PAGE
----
John Coveyou, founder of Genius games in Webster Groves, had noticed many games that relied on wormholes and parallel universes, but none focused on his favorite subjects in biology or chemistry.
“Science has always been something that has inspired me,” he said. “It was therapeutic for me.”
Coveyou dove into the game as a distraction during military deployments. After leaving the military, he obtained an engineering degree but set out on his own mission: to create a new game every week.
In 2014, Coveyou released its first product, Linkage, which requires players to replicate and mutate strands of DNA. Games based on atoms, peptides and the periodic table followed.
Last year, even with a few new releases left in limbo by a tightened supply chain, Genius Games sales grew by a third. Coveyou added two employees.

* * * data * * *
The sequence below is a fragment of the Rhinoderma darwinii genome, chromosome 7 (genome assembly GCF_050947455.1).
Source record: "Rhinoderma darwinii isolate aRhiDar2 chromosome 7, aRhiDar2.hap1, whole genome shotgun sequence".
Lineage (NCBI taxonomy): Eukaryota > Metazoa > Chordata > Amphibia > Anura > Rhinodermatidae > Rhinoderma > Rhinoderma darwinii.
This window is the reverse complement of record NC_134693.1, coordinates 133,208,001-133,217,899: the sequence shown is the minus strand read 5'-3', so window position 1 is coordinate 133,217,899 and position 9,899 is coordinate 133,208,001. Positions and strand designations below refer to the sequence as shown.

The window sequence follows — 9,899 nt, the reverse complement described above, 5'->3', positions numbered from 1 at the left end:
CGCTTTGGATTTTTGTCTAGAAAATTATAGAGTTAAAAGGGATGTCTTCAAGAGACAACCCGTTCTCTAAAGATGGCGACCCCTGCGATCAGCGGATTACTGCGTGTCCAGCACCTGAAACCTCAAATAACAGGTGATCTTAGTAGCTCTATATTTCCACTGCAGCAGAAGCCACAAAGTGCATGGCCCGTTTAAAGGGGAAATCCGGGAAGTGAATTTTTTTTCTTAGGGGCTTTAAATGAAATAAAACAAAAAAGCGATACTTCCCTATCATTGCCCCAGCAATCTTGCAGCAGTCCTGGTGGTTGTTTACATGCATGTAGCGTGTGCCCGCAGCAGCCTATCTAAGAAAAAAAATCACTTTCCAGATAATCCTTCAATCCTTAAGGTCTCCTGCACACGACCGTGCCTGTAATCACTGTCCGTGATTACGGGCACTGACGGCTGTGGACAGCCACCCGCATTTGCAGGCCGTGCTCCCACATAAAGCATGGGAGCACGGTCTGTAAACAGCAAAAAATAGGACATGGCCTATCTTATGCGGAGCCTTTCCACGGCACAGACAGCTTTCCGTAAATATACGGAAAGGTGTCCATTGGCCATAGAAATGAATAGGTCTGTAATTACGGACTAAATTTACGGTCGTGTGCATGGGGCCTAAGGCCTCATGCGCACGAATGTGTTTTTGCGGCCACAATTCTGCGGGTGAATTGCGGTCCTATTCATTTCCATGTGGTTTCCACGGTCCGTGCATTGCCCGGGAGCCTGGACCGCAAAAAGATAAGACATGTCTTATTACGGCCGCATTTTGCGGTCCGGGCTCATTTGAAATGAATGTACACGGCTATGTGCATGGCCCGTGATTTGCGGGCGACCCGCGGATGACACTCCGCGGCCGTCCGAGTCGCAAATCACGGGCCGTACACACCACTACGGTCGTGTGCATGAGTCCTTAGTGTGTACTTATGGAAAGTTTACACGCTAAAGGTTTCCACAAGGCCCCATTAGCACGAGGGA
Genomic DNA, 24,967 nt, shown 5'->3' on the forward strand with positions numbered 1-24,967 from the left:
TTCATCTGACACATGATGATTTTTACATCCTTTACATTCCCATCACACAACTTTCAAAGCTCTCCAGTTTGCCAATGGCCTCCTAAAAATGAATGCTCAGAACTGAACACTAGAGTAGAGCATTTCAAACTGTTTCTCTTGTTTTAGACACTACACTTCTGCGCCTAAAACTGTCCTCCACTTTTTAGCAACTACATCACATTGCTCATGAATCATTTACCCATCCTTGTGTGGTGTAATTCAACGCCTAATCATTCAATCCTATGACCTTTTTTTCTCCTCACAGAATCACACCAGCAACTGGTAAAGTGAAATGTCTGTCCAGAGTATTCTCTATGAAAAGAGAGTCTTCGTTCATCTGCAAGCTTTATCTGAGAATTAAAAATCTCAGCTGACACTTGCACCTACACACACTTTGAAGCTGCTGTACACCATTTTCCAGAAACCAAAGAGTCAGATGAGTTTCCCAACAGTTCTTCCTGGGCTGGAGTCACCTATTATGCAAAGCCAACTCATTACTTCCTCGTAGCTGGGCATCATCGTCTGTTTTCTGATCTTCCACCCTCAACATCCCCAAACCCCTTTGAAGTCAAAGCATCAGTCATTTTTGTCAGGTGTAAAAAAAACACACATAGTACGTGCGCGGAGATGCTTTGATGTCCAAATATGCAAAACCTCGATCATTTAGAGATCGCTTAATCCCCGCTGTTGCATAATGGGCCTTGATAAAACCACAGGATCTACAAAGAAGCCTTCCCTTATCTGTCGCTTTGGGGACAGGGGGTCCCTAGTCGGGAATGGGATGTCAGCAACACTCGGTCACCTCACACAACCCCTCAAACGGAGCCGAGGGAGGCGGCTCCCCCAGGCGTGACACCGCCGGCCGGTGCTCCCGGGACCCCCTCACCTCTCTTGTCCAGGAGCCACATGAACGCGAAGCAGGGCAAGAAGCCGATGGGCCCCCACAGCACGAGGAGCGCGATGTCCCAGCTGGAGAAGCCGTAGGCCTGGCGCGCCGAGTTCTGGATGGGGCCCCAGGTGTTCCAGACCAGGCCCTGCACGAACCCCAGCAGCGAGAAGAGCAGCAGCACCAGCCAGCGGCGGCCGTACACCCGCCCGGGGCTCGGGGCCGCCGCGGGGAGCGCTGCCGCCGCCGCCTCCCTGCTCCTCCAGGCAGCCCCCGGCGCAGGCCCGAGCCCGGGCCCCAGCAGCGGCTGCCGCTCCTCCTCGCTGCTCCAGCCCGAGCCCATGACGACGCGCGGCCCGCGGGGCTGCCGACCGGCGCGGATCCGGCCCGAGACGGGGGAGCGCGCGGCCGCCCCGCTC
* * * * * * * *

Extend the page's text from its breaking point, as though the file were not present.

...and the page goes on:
Weird to live
The pandemic has hit a newcomer Jumping games Stronger.
The name recognizes that “starting a video game business is a bit like jumping off a cliff,” said co-founder Molly Zeff.
She had traveled everywhere, showcased her original idea, Wing It, and her counterpart, Wing It Beyond, at trade shows, and knocked on store doors to find shelf space for her competitive “extreme tale” exercises when everything stopped in the spring. .